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Mr Feather told councillors at annual plan hearings last week that Mosgiel was leading the city's expansion and it was crucial council invested in improving the safety and quality of the area's roads.
"We cannot afford to keep deferring improvements such as the Mosgiel-Taieri arterial route upgrade, a project that has been on the council's books for a very long time.''
An upgrade of Riccarton Rd was particularly necessary.
It was appropriate to spend money investigating groundwater and sea-level rise, but this should not come at the cost of investing in existing infrastructure.
Fellow board member Sarah Nitis highlighted the importance of economic development.
"The Mosgiel-Taieri Community Board believes the economic development strategy has not received enough emphasis from this council,'' she said.
She called on the council to better advertise the city.
"We not only live in one of the world's great small cities, but we live in one of the world's best kept secrets. It's time to tell the Aucklanders about our amazing lifestyles.''
Improving the city's economy would help increase the rate take and allow further investment.
It is "not good enough'' to wait for a death before anything is done to remedy dangerous sections of road, Saddle Hill Community Board chairman Scott Weatherall says.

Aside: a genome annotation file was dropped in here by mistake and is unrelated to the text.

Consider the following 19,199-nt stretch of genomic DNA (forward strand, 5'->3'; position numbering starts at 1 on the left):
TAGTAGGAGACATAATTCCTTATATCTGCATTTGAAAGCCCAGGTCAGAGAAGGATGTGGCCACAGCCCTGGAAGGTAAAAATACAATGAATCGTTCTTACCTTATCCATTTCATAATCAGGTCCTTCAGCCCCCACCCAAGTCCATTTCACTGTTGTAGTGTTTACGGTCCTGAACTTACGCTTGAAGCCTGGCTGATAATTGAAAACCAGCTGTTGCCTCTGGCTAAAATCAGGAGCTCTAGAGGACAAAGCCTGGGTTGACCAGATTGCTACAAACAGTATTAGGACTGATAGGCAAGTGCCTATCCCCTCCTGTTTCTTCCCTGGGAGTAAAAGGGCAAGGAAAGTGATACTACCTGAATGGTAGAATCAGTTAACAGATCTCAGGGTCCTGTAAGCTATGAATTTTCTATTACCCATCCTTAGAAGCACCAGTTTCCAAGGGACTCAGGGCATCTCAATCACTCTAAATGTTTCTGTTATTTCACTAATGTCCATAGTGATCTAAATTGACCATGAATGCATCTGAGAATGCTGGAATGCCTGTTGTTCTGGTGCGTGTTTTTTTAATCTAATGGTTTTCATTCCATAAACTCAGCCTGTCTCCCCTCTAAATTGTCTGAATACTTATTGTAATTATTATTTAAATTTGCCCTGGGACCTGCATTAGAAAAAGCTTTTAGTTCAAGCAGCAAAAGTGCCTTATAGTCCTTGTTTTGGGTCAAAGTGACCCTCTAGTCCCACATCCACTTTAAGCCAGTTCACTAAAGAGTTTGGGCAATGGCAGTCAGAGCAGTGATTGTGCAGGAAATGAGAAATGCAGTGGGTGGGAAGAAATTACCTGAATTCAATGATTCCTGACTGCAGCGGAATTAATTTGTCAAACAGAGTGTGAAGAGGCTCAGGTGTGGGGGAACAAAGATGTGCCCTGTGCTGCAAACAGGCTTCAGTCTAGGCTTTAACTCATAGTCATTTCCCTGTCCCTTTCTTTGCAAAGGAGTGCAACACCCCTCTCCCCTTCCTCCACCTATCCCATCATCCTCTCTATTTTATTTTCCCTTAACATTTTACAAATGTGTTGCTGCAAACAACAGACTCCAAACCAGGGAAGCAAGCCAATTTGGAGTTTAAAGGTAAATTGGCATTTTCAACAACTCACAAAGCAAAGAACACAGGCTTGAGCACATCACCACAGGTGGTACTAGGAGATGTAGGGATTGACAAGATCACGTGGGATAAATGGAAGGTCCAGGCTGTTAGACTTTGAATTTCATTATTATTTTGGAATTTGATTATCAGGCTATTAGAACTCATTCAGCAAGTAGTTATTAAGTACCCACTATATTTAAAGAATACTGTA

Mr Weatherall made the comment at last week's annual plan hearings, saying making roads in the area safer was the board's highest priority.
The intersection of Allanton-Scroggs Hill and Scroggs Hill Rds was a particular area of concern. Cars regularly left the road there.
It was not good enough to wait for a death, as had been the case with Blackhead Rd.
"It took a double fatality for anything to happen. That's just not good enough.''
There was also a need for better maintenance of gravel roads in the area and he called for the reintroduction of the city's programme to increase the number of sealed roads.
Most people in the area had a "positive'' experience with freedom campers, but there were capacity issues at Ocean View.
The council should investigate providing other options for freedom camping in the area to help ease that pressure.
The community was also concerned about erosion and there was a need for action soon as some roads in its board area were under threat of falling into the ocean.
He was thankful for the work staff had done upgrading the surface at Brighton Domain, which was previously boggy.
The DCC needs to take better care of the city's gravel roads, Strath Taieri Community Board chairman Barry Williams says.
Mr Williams told councillors at last week's annual plan hearings the standard of gravel roads in the area was not what it used to be.
"I think the level of service has deteriorated a wee bit,'' he said.
Extracting gravel from the Taieri River would save money and reduce the risk of erosion and flooding, he said.
Cr Lee Vandervis said the idea to extract gravel from the river was "delightful'' given it would save money for the council.
Mr Williams asked the council to examine increasing funding for the Middlemarch swimming pool from $10,000 to $20,000 per annum.
In response to questions from Cr Richard Thomson he said the community largely relied on volunteers and fundraising to keep the pool running.